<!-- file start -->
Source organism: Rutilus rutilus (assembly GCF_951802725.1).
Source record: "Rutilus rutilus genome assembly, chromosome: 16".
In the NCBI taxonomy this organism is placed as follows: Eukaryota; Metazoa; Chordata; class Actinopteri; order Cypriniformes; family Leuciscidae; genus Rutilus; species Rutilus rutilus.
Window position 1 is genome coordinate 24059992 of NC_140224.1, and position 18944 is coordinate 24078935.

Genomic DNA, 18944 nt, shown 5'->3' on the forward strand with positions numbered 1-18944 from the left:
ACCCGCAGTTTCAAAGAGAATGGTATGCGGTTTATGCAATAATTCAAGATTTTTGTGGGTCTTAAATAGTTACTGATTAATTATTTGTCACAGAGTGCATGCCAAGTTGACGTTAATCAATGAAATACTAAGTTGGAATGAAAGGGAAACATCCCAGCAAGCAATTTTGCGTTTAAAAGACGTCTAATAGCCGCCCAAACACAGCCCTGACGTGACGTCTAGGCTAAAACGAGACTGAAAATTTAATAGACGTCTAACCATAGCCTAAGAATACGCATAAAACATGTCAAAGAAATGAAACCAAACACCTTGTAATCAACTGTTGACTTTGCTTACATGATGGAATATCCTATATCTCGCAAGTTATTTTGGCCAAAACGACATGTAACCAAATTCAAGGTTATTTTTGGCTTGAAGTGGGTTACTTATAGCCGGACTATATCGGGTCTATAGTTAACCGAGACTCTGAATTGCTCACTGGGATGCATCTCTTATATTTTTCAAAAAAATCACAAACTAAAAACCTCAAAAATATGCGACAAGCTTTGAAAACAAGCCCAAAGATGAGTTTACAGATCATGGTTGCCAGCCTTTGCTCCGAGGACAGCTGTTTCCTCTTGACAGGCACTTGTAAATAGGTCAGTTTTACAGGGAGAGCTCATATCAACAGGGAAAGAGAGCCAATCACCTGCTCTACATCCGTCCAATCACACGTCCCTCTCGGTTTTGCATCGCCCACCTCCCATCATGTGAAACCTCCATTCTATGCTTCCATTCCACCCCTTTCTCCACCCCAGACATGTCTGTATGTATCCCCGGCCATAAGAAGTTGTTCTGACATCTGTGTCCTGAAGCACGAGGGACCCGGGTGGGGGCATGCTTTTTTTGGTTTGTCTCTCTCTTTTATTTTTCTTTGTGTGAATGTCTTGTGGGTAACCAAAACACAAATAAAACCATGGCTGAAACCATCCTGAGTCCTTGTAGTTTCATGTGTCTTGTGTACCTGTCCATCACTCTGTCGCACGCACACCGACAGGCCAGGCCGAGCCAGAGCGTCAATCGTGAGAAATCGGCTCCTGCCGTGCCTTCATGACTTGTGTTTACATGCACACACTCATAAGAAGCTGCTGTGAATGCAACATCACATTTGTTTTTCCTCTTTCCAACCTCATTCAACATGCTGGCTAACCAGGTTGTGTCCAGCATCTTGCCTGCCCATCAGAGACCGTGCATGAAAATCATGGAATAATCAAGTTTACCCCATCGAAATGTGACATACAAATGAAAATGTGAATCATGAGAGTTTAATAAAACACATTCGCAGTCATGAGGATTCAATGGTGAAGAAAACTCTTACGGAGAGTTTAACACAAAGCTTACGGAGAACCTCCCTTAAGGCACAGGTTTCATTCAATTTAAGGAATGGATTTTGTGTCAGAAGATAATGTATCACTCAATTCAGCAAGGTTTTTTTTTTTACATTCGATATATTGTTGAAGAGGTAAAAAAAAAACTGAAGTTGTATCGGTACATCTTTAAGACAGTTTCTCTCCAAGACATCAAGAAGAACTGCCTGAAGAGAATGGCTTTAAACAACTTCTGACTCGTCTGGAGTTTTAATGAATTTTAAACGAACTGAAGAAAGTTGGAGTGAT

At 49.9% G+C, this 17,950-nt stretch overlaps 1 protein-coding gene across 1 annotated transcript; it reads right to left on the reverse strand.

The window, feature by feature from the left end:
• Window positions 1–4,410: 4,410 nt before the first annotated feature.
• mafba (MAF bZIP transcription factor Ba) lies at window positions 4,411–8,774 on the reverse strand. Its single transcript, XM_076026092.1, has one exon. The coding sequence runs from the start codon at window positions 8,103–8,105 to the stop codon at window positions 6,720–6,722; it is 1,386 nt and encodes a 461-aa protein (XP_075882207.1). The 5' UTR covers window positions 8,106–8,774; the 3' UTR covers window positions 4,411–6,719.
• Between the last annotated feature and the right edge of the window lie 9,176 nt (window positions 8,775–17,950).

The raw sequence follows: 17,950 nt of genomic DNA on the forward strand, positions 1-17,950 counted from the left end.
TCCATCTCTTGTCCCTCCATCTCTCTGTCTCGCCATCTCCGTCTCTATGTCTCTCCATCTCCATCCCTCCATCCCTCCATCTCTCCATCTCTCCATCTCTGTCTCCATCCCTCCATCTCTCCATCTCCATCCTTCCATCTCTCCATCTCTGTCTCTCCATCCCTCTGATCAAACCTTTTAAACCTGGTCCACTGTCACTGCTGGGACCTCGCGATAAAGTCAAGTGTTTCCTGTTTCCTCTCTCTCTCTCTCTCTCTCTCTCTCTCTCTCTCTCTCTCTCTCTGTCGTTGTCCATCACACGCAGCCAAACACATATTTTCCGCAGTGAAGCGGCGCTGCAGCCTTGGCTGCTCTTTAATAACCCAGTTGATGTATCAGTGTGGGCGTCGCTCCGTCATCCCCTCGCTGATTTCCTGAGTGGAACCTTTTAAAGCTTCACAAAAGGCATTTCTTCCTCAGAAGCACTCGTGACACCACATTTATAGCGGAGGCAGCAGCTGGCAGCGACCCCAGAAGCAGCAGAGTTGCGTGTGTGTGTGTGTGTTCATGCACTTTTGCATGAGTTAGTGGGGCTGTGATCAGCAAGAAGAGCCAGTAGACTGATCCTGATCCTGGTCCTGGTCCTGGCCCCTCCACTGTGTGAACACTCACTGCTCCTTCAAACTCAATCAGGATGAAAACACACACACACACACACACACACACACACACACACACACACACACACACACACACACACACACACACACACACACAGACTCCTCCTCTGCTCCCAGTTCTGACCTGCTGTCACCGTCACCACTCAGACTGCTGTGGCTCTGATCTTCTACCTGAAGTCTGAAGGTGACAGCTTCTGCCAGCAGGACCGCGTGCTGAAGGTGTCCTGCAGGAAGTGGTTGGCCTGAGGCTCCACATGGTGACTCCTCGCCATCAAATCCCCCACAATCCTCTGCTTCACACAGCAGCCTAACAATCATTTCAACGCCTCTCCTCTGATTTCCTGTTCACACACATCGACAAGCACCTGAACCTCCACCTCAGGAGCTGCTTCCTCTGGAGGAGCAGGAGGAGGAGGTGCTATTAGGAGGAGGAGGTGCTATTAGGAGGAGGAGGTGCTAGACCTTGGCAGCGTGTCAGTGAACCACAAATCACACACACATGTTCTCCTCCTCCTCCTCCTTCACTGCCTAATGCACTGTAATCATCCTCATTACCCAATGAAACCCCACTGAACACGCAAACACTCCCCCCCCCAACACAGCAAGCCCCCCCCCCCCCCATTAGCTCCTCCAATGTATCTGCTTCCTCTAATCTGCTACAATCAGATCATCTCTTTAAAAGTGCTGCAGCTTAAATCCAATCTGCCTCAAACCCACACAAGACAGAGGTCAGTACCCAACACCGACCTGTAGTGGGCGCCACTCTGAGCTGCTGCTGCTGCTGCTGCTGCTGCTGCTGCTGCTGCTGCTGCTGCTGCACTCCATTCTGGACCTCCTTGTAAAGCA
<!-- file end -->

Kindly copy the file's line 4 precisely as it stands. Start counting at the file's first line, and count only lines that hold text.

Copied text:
Window position 1 is genome coordinate 24059992 of NC_140224.1, and position 18944 is coordinate 24078935.